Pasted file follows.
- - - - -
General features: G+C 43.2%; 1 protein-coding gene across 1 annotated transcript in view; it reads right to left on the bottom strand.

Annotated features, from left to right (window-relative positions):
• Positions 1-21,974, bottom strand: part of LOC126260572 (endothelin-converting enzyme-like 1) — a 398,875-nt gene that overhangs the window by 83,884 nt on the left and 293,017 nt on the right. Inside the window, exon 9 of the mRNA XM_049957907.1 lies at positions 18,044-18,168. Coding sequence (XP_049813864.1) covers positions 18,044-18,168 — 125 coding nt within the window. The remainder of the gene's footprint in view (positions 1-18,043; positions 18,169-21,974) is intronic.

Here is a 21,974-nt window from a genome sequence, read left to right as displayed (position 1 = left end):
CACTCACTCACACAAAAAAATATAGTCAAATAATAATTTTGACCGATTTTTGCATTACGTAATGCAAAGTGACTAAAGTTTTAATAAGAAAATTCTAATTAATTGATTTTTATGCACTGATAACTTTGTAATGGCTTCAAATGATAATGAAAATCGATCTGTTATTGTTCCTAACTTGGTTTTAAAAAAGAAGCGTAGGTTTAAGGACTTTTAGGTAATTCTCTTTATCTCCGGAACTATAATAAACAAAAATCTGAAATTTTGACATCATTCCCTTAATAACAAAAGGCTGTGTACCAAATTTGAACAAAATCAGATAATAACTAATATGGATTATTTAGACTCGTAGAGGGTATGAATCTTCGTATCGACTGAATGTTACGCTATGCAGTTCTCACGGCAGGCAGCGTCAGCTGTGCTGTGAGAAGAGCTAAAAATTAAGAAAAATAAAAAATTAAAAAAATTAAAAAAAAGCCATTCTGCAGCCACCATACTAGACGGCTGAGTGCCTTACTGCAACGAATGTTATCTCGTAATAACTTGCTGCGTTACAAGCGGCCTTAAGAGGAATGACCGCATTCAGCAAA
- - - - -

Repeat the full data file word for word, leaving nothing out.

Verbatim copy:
General features: G+C 43.2%; 1 protein-coding gene across 1 annotated transcript in view; it reads right to left on the bottom strand.

Annotated features, from left to right (window-relative positions):
• Positions 1-21,974, bottom strand: part of LOC126260572 (endothelin-converting enzyme-like 1) — a 398,875-nt gene that overhangs the window by 83,884 nt on the left and 293,017 nt on the right. Inside the window, exon 9 of the mRNA XM_049957907.1 lies at positions 18,044-18,168. Coding sequence (XP_049813864.1) covers positions 18,044-18,168 — 125 coding nt within the window. The remainder of the gene's footprint in view (positions 1-18,043; positions 18,169-21,974) is intronic.

Here is a 21,974-nt window from a genome sequence, read left to right as displayed (position 1 = left end):
CACTCACTCACACAAAAAAATATAGTCAAATAATAATTTTGACCGATTTTTGCATTACGTAATGCAAAGTGACTAAAGTTTTAATAAGAAAATTCTAATTAATTGATTTTTATGCACTGATAACTTTGTAATGGCTTCAAATGATAATGAAAATCGATCTGTTATTGTTCCTAACTTGGTTTTAAAAAAGAAGCGTAGGTTTAAGGACTTTTAGGTAATTCTCTTTATCTCCGGAACTATAATAAACAAAAATCTGAAATTTTGACATCATTCCCTTAATAACAAAAGGCTGTGTACCAAATTTGAACAAAATCAGATAATAACTAATATGGATTATTTAGACTCGTAGAGGGTATGAATCTTCGTATCGACTGAATGTTACGCTATGCAGTTCTCACGGCAGGCAGCGTCAGCTGTGCTGTGAGAAGAGCTAAAAATTAAGAAAAATAAAAAATTAAAAAAATTAAAAAAAAGCCATTCTGCAGCCACCATACTAGACGGCTGAGTGCCTTACTGCAACGAATGTTATCTCGTAATAACTTGCTGCGTTACAAGCGGCCTTAAGAGGAATGACCGCATTCAGCAAA